BingoSo many shoes have

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Bingo!

So many shoes have been waiting to drop on the Duke Cunningham front that it was starting to look like an Imelda Marcos type situation.

But the Post has managed to pull them all together into one of those eye-popping Cash-n-Carry-Cunningham stories we’ve all come to know and love.

Back in the annals of Dukedom, you’ll remember that before Mitch Wade bought Duke the Duke Stir, Duke lived on his own yacht, the Kelly C. But, as the story goes, Duke had that one off for repairs somewhere. And thus his current (or until last week current) stay on the Duke Stir. (About ten days ago, we told you that it seemed she was down in Alabama since her current registration lists Mobile as her current hailing port.)

Well, seems it’s a tad more complicated than that.

Apparently Duke sold the Kelly C to a Long Island real estate developer named Thomas T. Kontogiannis back in 2002 for $600,000. Kontogiannis then spent about a $100,000 refurbishing Duke’s boat. And for the last year or so he’s been using it for dock parties on Long Island since the boat doesn’t do so well in rough seas. But having poured $100k into the thing, Kontogiannis wasn’t so sure he really wanted the Kelly C after all. So just before the house scandal broke last month, he was going to sell it back to Duke. (Apparently the unfortunate press attention has now scotched the deal.)

Now, you might imagine this would lead to all sorts of complications since Duke’s old yacht would have be re-renamed and re-re-registered and so forth. But no so! Kontogiannis never got the boat renamed or registered. In fact Duke was so confident that he’d soon be buying the Kelly C back that earlier this year he’d already gone ahead and registered it in his name — despite Kontogiannis’s owning it — using the address of the new home he bought at Rancho Sante Fe.

Now, about that home Duke bought.

There’s always been a bit of a question where Duke scraped up the money to buy the thing. Public records suggest he paid cash. But even with the $1.675 million Mitch Wade gave him for the old house he was still almost a million short. So where’d the extra money come in?

According to the Post, Duke “asked if a mortgage company owned by Kontogiannis’s nephew and daughter could finance $1.1 million in mortgages … Kontogiannis said he recently paid off a $500,000 second mortgage on the Rancho Santa Fe home at the congressman’s request, mostly with money he owed Cunningham for the yacht.”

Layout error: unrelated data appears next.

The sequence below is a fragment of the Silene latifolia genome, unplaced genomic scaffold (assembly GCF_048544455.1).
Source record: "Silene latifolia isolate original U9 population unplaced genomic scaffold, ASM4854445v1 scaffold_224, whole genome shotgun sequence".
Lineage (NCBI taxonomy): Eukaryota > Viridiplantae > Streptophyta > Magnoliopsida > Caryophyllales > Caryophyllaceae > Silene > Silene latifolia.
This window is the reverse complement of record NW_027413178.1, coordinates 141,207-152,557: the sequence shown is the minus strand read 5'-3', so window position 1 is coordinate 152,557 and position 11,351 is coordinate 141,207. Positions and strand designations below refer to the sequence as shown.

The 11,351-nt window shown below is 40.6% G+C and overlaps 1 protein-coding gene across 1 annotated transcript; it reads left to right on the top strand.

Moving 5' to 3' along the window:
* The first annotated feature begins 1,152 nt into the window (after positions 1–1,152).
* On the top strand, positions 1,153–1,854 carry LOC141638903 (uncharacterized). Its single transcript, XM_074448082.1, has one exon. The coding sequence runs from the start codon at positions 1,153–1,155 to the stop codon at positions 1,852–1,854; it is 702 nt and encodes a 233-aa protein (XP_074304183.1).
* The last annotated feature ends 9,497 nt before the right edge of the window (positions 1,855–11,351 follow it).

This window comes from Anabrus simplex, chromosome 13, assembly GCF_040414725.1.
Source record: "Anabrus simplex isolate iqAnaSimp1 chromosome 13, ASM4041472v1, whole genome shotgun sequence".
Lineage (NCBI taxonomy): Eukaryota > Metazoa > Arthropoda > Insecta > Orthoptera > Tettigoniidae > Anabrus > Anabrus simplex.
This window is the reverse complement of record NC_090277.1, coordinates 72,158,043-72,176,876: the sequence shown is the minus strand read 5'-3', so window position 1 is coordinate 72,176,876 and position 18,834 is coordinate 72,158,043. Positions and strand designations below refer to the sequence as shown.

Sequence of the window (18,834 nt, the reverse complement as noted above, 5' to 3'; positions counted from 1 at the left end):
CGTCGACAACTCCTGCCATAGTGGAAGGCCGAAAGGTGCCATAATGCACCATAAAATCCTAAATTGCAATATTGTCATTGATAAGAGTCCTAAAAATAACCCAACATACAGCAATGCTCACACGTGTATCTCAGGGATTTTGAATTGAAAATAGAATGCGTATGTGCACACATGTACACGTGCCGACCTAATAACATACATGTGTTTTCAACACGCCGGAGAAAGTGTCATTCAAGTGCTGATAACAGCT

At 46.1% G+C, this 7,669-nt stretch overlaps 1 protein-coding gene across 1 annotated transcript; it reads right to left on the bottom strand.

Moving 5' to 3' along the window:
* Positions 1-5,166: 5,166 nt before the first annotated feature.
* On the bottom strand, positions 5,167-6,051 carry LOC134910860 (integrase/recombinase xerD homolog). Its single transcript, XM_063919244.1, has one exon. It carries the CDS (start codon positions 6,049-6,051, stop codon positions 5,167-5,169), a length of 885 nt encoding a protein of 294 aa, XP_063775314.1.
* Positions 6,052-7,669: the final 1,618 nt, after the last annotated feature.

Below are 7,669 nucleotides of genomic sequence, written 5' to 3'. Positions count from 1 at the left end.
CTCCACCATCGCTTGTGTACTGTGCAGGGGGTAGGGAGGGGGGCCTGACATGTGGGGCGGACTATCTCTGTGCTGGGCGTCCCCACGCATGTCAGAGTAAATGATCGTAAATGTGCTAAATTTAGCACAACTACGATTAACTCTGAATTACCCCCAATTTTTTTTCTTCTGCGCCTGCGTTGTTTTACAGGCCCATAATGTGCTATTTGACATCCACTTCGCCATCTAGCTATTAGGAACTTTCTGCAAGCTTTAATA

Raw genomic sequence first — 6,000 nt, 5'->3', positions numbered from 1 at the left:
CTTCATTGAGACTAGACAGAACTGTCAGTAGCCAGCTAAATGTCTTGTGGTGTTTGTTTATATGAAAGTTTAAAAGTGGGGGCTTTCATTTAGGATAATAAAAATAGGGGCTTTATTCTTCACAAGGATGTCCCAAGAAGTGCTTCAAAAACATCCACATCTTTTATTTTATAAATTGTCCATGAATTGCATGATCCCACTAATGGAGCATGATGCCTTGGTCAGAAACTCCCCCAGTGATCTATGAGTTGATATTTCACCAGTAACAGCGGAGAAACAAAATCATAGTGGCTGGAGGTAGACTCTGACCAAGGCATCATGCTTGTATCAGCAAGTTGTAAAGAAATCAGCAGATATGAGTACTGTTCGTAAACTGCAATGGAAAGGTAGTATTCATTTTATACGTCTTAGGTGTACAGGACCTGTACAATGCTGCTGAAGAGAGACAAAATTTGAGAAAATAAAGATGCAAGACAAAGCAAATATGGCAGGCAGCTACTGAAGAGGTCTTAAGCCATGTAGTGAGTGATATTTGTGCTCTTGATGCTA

From here it gets so complicated I’m just going to have to quote from the Post at length …

Kontogiannis said he went to a party on the Kelly C around 1995, when it was owned by another congressman, and liked the steel-hull craft. After Cunningham bought it 1997, for a reported $200,000, Kontogiannis said he told the congressman: “If you ever decide to sell it, I’d love to buy it.”

Cunningham “called and asked if I was still interested” in buying the boat, Kontogiannis said. He did so, he said, after getting the boat appraised at $1.2 million. The developer said he financed the transaction by giving the congressman about $30,000, assuming the payments on an existing $140,000 bank loan and financing the remaining $425,000 as a personal note that accumulated interest at the prime rate. He said a family company, Axxion LLC, made the payments on the bank loan.

The congressman approached him again in 2003 when Cunningham planned to buy the Rancho Santa Fe home, Kontogiannis said. The congressman asked if Coastal Capital, the company the developer said is owned by his nephew and daughter, could finance the mortgage at its wholesale price, which had a slightly lower interest rate than retail mortgage lenders. The decision was “a slam dunk,” Kontogiannis said, because the house had been appraised at $2.55 million.

Kontogiannis said Cunningham asked him last year to pay back the Kelly C loan, which was accruing interest at about 3 1/2 percent, by paying off the second mortgage on the house. Interest on the congressman’s loan was accruing at 10 percent, though Cunningham wasn’t making payments, he said.

The developer paid off the mortgage, he said, after Cunningham wrote him a check for $70,000 to make up the difference between what he owed on the boat and what Cunningham owed on the second mortgage.

That all sounds pretty above board, doesn’t it?

Okay, let’s get started here. Duke bought the Kelly C for $200,000. Five years later Kontogiannis gets it appraised for $1.2 million. Which prompts the question: Does Elizabeth Todd do boat work too? And if not, who was the fool who sold Duke the boat for a million dollars under value?

So Duke buys the boat in 1997 for $200,000 and, presumably because it’s a collectible, five years later it had appreciated to $600,000. Or $1.2 million. But who’s counting?

Late Update: A few readers asked, so just to be clear, the assumption that the Kelly C appreciated in price because it was a collectible was, yes, rather meant in jest.

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